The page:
I didn’t want to screen my comments…good or bad. He was a doozy! I’d bet you $100 I have worked with this guy!!! You know…..I’ve never worked for Bechtel. Bummer! Thanks for the comment.

  9. Comment by ms sparky:

    I get asked this question a lot. So I want to clarify. I am a Union Electrician. I served my apprenticeship in Local 112 from 1979-1984. I am currently a member of IBEW Local 48 Portland, Oregon.

    Unfortunately the IBEW does not have jurisdiction outside the US and Canada. I wish they did. There were a lot of great IBEW members in Iraq and Afghanistan. I talked to my Business Manager before I went over and got the “go ahead”.

  10. Comment by kenny:

    I am also an electrician that served in Fallujah, I can testify to the fact about no materials and supplies. Searchin thru the trash dump to make junction boxes and or distribution panels out of. If it werent for the Marine ENGRS, in camp we would not have a had a single ligth bulb.!!!!!
    But also i can attest to the fact of work installed by others. Dont know who , but has anyone seen a turtle>? if you have, you know what it is? what about wrapping a damaged underground cable in an MRE bag and a plastic bag from the PX? this was battlefield mentality and completing the mission. and yes i have seen the supposedly union and nonunion electricians that both dont know what they are doing. most electricians are not familiar with working around generators or let alone live circuits. GOd bless the Marines i just know i did the best with what i had to work with.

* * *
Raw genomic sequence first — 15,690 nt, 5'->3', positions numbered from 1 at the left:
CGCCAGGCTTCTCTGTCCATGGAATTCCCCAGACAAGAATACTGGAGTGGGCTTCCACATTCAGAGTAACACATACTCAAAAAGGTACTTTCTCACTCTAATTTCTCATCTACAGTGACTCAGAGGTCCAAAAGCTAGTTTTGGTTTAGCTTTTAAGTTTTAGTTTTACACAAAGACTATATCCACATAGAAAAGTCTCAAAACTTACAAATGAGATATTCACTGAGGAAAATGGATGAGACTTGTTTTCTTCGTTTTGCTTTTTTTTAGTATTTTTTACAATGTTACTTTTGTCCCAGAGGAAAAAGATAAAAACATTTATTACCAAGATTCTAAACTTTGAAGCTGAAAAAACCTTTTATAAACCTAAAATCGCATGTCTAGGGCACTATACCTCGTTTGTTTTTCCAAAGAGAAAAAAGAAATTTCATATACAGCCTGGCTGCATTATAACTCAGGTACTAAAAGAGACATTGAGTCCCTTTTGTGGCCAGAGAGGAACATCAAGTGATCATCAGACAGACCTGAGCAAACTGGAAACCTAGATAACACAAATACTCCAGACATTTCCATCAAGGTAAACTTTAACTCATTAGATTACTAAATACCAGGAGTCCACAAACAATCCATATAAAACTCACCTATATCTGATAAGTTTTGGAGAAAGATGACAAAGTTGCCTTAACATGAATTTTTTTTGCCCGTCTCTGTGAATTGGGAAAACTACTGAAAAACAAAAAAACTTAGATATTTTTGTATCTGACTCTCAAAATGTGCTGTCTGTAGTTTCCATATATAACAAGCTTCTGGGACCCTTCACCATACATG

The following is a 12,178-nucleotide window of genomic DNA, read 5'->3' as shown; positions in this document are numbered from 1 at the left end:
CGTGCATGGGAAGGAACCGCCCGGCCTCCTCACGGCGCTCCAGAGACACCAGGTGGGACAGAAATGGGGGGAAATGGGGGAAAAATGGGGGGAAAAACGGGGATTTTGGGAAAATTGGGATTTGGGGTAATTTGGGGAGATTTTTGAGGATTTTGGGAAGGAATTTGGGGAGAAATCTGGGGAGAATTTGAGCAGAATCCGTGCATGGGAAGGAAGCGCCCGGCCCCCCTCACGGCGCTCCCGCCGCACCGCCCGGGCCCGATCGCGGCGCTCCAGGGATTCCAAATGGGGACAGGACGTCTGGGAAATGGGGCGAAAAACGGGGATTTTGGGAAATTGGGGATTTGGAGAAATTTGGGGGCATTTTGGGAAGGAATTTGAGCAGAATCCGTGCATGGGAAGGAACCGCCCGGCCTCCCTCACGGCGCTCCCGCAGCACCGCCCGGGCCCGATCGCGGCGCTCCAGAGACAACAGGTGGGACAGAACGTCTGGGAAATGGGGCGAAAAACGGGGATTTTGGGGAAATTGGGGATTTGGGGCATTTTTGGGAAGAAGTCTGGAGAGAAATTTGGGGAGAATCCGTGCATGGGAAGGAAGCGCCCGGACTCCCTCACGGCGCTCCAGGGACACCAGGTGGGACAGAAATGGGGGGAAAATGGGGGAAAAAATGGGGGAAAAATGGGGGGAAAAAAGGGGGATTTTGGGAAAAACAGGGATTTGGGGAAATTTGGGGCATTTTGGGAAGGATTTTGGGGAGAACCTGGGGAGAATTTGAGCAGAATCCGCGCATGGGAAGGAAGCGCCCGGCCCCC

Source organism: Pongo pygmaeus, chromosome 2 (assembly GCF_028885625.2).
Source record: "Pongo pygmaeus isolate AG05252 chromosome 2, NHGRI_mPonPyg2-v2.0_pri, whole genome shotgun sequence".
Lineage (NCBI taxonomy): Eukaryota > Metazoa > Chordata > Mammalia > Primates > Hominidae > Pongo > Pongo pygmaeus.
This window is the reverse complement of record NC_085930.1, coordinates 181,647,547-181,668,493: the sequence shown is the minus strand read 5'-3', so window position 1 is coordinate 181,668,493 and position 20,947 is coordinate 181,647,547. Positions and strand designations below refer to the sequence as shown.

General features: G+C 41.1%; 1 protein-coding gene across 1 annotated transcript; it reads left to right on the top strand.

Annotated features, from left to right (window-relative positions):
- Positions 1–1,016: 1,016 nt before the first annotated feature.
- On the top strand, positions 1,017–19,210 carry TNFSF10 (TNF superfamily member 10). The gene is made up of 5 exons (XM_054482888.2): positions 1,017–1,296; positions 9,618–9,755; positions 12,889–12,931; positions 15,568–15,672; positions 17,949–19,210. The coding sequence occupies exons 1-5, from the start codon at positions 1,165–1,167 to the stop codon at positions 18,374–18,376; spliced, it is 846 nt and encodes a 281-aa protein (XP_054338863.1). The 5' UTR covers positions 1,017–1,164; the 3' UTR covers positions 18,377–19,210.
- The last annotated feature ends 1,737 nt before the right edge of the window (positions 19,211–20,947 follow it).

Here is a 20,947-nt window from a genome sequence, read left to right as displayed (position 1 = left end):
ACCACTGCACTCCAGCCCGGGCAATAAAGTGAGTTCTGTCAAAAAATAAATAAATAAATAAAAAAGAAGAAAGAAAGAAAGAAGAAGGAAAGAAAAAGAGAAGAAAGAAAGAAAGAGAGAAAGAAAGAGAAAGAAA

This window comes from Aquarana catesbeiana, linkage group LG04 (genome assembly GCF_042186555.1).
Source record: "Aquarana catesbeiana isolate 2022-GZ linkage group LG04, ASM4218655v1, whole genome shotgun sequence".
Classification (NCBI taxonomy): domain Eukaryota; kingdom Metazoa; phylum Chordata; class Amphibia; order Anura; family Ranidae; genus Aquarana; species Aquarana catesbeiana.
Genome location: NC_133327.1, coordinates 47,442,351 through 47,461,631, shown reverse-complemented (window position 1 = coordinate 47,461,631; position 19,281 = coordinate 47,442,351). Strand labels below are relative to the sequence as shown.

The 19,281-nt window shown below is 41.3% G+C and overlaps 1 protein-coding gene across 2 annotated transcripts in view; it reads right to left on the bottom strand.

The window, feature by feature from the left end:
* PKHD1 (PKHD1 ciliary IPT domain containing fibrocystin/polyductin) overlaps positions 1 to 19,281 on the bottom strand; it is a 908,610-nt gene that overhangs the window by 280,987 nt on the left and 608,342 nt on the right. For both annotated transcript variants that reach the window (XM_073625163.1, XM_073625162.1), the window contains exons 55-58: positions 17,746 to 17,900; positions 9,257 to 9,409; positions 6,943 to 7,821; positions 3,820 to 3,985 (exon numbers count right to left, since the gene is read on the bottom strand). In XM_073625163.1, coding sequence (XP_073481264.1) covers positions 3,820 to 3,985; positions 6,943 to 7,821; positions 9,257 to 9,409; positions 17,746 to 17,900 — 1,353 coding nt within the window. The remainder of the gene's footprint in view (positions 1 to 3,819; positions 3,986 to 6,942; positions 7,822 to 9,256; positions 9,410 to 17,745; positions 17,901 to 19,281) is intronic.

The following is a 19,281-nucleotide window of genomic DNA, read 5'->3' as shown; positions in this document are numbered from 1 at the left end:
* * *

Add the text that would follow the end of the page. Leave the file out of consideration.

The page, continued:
Ms Sparky’s Response:
    Kenny-It sounds like you did do the best you could. It would have been nice to have some material. I understand when a mortar comes in and blows something up and you need to get it fixed now…anyway you can. You fix it temporary, but it turns out to be permanent because you can’t get the parts and material in to fix it right.

    And yes….God Bless the Marines!

    Thanks for the great comment.
    Ms Sparky

    • Comment by Linda Warren:

      Wow, and to think I was asking for ground fault circuit interruptors for my laundry in Baghdad! My Iraqi contractors had no idea what they needed them for, whilst walking around bare-footed in water and sticking bare wires in open outlets. . .

  11. Comment by kandsfarm:

    WOW!!! F—ing B–ch!!! Pretty harsh words coming from NO LICENCE NEEDED who has been there for what did he say? ALMOST a year? I am impressed that KBR hired such an educated and literate electrician. My hat is off to you…


    Maybe if KBR hired licensed (yes, that is with an “S” not a “C”) electricians that new what they were doing then maybe things like this wouldn’t happen:

    “During just one six-month period — August 2006 through January 2007 — at least 283 electrical fires destroyed or damaged American military facilities in Iraq, including the military’s largest dining hall in the country.”

    “Two soldiers died in an electrical fire at their base near Tikrit in 2006, the records note, while another was injured while jumping from a burning guard tower in May 2007.”